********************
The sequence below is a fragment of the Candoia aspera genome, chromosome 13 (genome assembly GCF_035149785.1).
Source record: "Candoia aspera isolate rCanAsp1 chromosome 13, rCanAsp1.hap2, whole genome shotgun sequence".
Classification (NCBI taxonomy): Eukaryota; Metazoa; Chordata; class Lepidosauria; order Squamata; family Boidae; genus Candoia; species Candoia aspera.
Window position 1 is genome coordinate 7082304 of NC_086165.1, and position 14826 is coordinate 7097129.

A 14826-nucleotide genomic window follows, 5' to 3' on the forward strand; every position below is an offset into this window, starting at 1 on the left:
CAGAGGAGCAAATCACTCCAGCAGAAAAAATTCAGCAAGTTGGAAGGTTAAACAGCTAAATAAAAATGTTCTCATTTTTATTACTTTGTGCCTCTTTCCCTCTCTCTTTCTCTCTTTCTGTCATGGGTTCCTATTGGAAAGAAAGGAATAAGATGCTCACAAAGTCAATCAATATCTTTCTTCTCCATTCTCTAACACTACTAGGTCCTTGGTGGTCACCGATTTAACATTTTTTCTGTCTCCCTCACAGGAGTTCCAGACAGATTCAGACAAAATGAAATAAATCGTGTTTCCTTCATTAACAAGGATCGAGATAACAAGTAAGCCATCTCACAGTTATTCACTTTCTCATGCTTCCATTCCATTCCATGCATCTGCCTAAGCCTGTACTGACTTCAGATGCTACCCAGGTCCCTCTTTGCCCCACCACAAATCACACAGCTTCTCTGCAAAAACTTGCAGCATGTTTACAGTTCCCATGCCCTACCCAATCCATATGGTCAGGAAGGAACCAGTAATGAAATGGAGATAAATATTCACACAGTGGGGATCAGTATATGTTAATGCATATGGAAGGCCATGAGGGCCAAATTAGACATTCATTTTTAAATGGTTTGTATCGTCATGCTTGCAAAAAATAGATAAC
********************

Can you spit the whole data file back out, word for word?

The sequence below is a fragment of the Candoia aspera genome, chromosome 13 (genome assembly GCF_035149785.1).
Source record: "Candoia aspera isolate rCanAsp1 chromosome 13, rCanAsp1.hap2, whole genome shotgun sequence".
Classification (NCBI taxonomy): Eukaryota; Metazoa; Chordata; class Lepidosauria; order Squamata; family Boidae; genus Candoia; species Candoia aspera.
Window position 1 is genome coordinate 7082304 of NC_086165.1, and position 14826 is coordinate 7097129.

A 14826-nucleotide genomic window follows, 5' to 3' on the forward strand; every position below is an offset into this window, starting at 1 on the left:
CAGAGGAGCAAATCACTCCAGCAGAAAAAATTCAGCAAGTTGGAAGGTTAAACAGCTAAATAAAAATGTTCTCATTTTTATTACTTTGTGCCTCTTTCCCTCTCTCTTTCTCTCTTTCTGTCATGGGTTCCTATTGGAAAGAAAGGAATAAGATGCTCACAAAGTCAATCAATATCTTTCTTCTCCATTCTCTAACACTACTAGGTCCTTGGTGGTCACCGATTTAACATTTTTTCTGTCTCCCTCACAGGAGTTCCAGACAGATTCAGACAAAATGAAATAAATCGTGTTTCCTTCATTAACAAGGATCGAGATAACAAGTAAGCCATCTCACAGTTATTCACTTTCTCATGCTTCCATTCCATTCCATGCATCTGCCTAAGCCTGTACTGACTTCAGATGCTACCCAGGTCCCTCTTTGCCCCACCACAAATCACACAGCTTCTCTGCAAAAACTTGCAGCATGTTTACAGTTCCCATGCCCTACCCAATCCATATGGTCAGGAAGGAACCAGTAATGAAATGGAGATAAATATTCACACAGTGGGGATCAGTATATGTTAATGCATATGGAAGGCCATGAGGGCCAAATTAGACATTCATTTTTAAATGGTTTGTATCGTCATGCTTGCAAAAAATAGATAAC